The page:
I hit a grand slam.

Bottom of the ninth. Bases loaded. Deep ball to left field. To win the game.


But despite the excitement and glory of the moment, I had one major league problem on my hands …

It was my first at-bat ever.

No, I don’t really play baseball. Well, except for that summer park league in the fifth grade when I hit the ball twice all season. Two foul balls.

Hand-eye coordination was never my thing.

Yeah, I can’t hit a round ball with a round bat to save my life. But I have been known to knock a podcast interview out of the park.

And that’s what was keeping me up at night.

It was January of 2016 — damn, time flies — and my guest was none other than Bob Proctor. I prepped for that interview like a maniac. Wrote the perfect set of questions. Was totally 100% ready to interview one of my heroes.

I can honestly say, I nailed it. By the time I was done with Bob, he’d said our interview was the best he’d done in 55 years. And if you listen closely, you can hear what I call my “Barbara Walters moment.” You know, when the guest isn’t ready for a question and gets a little emotional. It was unforgettable.

I eventually said goodbye to Bob, clicked off of Skype, and did the Carlton dance in my office.

A week or so later, I released the episode on The Sean Croxton Sessions podcast. The audience loved it. I loved it. Everyone f*cking loved it!

And that’s when I realized I was in BIG trouble …

Because it was the very first episode of the podcast. Episode #001 of what I imagined would be hundreds of interviews.

I was haunted by the dreaded question: how could I possibly top this?

There was no doubt that the next episode would be a letdown, for me and the listeners. The bar had been set way too high. No room for improvement. FML!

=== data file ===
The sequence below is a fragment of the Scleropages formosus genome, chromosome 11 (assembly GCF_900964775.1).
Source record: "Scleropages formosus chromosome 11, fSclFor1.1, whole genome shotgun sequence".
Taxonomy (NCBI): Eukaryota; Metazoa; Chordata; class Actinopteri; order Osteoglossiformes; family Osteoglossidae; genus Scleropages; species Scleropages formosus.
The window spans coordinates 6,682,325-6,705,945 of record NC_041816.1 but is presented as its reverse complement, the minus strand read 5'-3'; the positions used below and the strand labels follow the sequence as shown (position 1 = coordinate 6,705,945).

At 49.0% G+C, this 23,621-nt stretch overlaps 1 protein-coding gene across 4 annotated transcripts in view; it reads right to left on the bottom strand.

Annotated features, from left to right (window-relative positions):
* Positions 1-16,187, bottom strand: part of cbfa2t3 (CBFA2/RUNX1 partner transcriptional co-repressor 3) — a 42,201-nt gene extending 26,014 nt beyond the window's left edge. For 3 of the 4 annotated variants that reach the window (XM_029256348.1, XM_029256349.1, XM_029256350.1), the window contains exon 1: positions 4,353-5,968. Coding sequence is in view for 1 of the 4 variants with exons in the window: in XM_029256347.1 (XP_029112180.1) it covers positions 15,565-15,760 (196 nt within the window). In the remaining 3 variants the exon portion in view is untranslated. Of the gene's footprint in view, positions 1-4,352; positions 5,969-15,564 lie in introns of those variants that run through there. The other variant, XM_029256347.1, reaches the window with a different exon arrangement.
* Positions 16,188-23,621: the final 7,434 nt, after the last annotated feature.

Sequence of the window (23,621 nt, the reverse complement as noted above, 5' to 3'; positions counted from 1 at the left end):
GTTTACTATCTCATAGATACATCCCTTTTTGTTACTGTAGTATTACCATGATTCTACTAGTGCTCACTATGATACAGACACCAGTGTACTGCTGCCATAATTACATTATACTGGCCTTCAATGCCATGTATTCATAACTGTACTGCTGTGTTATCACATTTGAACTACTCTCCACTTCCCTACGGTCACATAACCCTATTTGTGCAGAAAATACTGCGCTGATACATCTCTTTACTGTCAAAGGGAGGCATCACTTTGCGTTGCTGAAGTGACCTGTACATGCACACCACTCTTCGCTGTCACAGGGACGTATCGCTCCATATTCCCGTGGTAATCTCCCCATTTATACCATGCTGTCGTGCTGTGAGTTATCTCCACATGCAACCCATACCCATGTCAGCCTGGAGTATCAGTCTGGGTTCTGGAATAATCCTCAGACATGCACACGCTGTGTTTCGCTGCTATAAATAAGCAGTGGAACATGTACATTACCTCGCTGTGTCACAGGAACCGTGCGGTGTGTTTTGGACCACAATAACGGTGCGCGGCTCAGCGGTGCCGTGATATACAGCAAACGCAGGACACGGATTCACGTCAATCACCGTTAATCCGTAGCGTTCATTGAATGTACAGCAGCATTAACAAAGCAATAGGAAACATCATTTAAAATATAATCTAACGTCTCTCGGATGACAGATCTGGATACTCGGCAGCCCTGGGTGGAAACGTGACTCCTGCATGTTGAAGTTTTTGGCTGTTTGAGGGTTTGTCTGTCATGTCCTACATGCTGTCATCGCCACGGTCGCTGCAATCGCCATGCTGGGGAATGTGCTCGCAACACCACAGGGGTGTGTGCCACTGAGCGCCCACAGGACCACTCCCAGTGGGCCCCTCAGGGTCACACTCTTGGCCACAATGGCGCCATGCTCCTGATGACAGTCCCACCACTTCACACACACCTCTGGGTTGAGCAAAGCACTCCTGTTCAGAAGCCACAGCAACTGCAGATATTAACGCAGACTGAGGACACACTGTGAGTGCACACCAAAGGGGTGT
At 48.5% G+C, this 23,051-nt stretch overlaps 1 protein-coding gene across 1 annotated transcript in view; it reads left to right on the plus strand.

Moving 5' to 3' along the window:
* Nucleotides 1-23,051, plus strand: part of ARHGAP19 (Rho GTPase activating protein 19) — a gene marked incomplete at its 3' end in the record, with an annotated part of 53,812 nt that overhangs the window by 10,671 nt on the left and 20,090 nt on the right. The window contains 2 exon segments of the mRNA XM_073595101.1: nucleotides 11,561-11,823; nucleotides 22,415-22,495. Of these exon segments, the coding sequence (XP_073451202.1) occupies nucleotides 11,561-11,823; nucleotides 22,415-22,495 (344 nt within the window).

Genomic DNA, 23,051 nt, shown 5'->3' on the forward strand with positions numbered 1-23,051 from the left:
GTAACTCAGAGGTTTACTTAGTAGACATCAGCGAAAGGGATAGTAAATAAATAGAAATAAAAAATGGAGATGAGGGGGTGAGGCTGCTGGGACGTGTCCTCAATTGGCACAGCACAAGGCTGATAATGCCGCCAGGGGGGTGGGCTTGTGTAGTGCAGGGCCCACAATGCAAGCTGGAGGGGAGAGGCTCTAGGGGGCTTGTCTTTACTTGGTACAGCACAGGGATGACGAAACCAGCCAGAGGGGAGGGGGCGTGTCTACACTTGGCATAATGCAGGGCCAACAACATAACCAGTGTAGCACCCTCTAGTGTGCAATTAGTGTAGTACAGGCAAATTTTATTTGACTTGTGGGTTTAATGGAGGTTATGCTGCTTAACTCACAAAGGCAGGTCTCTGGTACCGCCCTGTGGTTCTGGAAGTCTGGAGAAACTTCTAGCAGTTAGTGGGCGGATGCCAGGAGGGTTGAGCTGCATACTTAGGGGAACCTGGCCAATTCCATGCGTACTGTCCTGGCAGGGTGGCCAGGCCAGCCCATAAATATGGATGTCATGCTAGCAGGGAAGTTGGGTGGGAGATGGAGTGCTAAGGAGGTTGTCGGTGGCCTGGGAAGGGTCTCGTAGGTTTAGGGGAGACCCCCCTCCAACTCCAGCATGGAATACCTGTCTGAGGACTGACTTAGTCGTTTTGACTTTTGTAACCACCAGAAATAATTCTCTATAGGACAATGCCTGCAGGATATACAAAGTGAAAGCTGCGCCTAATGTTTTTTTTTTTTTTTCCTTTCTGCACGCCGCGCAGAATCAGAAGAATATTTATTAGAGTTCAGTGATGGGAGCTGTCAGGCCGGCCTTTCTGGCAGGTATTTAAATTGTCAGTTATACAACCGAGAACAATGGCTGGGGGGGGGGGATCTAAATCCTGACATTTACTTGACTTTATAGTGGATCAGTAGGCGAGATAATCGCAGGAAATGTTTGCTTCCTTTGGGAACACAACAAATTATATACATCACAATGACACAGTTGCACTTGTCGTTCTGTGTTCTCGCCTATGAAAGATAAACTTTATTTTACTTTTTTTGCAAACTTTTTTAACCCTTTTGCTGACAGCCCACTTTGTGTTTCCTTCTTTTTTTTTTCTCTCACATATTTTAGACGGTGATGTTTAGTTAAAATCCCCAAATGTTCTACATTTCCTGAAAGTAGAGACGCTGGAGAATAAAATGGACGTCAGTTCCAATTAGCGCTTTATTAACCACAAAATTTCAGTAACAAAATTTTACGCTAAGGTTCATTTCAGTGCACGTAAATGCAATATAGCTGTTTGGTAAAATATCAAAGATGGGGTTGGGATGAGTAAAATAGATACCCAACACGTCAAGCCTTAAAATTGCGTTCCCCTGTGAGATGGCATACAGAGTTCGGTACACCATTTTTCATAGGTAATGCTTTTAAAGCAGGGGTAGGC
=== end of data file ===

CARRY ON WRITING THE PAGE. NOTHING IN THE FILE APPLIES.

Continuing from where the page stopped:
I didn’t know it at the time, but this pickle I’d found myself in is the inevitable conundrum that all creatives struggle with. It reminds me of when I asked author Jen Sincero what it was like to sit down and write her second book after You Are a Badass had reached cult classic status.

Her answer: she bawled her eyes out in her driveway, in her bathrobe.

The artist succeeds and laments, troubled over whether the next project will ever live up to this vaulted standard.

The artist fails and laments, mourning all of the time and effort that went into the flop.

The solution: Ask yourself, what would Elizabeth Gilbert do?

Imagine being the author of Eat, Pray, Love. Having your memoir on the bestseller list for 187 weeks. Oprah has you on her show. Twice. Then, a movie studio turns your book into a movie, with Julia Roberts playing you.

How you do follow that one up???

Tap a link below to find out how, despite the intimidation of past accomplishments, Elizabeth found her way home.

Source: Success, failure and the drive to keep creating | Elizabeth Gilbert

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